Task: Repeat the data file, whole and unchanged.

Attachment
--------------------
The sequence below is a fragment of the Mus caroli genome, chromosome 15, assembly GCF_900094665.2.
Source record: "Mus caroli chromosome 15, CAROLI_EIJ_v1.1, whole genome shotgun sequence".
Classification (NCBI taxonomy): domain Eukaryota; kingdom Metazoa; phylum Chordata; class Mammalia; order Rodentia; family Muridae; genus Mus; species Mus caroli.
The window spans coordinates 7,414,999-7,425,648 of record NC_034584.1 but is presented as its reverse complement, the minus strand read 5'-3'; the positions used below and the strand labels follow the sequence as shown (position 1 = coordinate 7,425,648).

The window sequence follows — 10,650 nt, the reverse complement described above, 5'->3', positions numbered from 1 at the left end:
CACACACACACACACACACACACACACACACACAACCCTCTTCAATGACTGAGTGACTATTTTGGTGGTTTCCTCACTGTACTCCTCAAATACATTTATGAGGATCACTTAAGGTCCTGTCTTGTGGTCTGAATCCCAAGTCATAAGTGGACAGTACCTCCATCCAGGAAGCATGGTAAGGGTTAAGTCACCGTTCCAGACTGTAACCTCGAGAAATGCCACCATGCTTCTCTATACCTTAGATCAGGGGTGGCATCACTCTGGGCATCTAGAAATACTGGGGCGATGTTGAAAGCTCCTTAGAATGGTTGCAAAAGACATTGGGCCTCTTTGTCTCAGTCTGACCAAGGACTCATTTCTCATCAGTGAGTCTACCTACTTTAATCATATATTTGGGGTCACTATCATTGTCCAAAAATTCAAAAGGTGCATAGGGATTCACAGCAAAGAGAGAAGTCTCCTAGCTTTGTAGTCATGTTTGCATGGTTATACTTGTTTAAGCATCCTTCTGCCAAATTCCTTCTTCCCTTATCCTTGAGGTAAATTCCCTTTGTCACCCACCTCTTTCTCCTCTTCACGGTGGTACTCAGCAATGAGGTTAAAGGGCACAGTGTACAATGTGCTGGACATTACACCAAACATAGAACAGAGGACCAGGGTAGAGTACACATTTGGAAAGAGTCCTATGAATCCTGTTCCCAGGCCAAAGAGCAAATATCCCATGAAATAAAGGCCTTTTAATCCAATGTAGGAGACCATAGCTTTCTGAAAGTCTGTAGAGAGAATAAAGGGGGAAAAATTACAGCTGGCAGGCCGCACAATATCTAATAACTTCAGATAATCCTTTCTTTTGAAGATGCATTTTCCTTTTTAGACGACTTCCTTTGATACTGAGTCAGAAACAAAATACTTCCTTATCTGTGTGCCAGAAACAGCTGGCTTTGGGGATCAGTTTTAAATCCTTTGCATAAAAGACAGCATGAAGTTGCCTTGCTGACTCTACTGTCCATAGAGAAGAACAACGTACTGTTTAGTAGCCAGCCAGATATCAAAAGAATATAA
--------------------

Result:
The sequence below is a fragment of the Mus caroli genome, chromosome 15, assembly GCF_900094665.2.
Source record: "Mus caroli chromosome 15, CAROLI_EIJ_v1.1, whole genome shotgun sequence".
Classification (NCBI taxonomy): domain Eukaryota; kingdom Metazoa; phylum Chordata; class Mammalia; order Rodentia; family Muridae; genus Mus; species Mus caroli.
The window spans coordinates 7,414,999-7,425,648 of record NC_034584.1 but is presented as its reverse complement, the minus strand read 5'-3'; the positions used below and the strand labels follow the sequence as shown (position 1 = coordinate 7,425,648).

The window sequence follows — 10,650 nt, the reverse complement described above, 5'->3', positions numbered from 1 at the left end:
CACACACACACACACACACACACACACACACACAACCCTCTTCAATGACTGAGTGACTATTTTGGTGGTTTCCTCACTGTACTCCTCAAATACATTTATGAGGATCACTTAAGGTCCTGTCTTGTGGTCTGAATCCCAAGTCATAAGTGGACAGTACCTCCATCCAGGAAGCATGGTAAGGGTTAAGTCACCGTTCCAGACTGTAACCTCGAGAAATGCCACCATGCTTCTCTATACCTTAGATCAGGGGTGGCATCACTCTGGGCATCTAGAAATACTGGGGCGATGTTGAAAGCTCCTTAGAATGGTTGCAAAAGACATTGGGCCTCTTTGTCTCAGTCTGACCAAGGACTCATTTCTCATCAGTGAGTCTACCTACTTTAATCATATATTTGGGGTCACTATCATTGTCCAAAAATTCAAAAGGTGCATAGGGATTCACAGCAAAGAGAGAAGTCTCCTAGCTTTGTAGTCATGTTTGCATGGTTATACTTGTTTAAGCATCCTTCTGCCAAATTCCTTCTTCCCTTATCCTTGAGGTAAATTCCCTTTGTCACCCACCTCTTTCTCCTCTTCACGGTGGTACTCAGCAATGAGGTTAAAGGGCACAGTGTACAATGTGCTGGACATTACACCAAACATAGAACAGAGGACCAGGGTAGAGTACACATTTGGAAAGAGTCCTATGAATCCTGTTCCCAGGCCAAAGAGCAAATATCCCATGAAATAAAGGCCTTTTAATCCAATGTAGGAGACCATAGCTTTCTGAAAGTCTGTAGAGAGAATAAAGGGGGAAAAATTACAGCTGGCAGGCCGCACAATATCTAATAACTTCAGATAATCCTTTCTTTTGAAGATGCATTTTCCTTTTTAGACGACTTCCTTTGATACTGAGTCAGAAACAAAATACTTCCTTATCTGTGTGCCAGAAACAGCTGGCTTTGGGGATCAGTTTTAAATCCTTTGCATAAAAGACAGCATGAAGTTGCCTTGCTGACTCTACTGTCCATAGAGAAGAACAACGTACTGTTTAGTAGCCAGCCAGATATCAAAAGAATATAA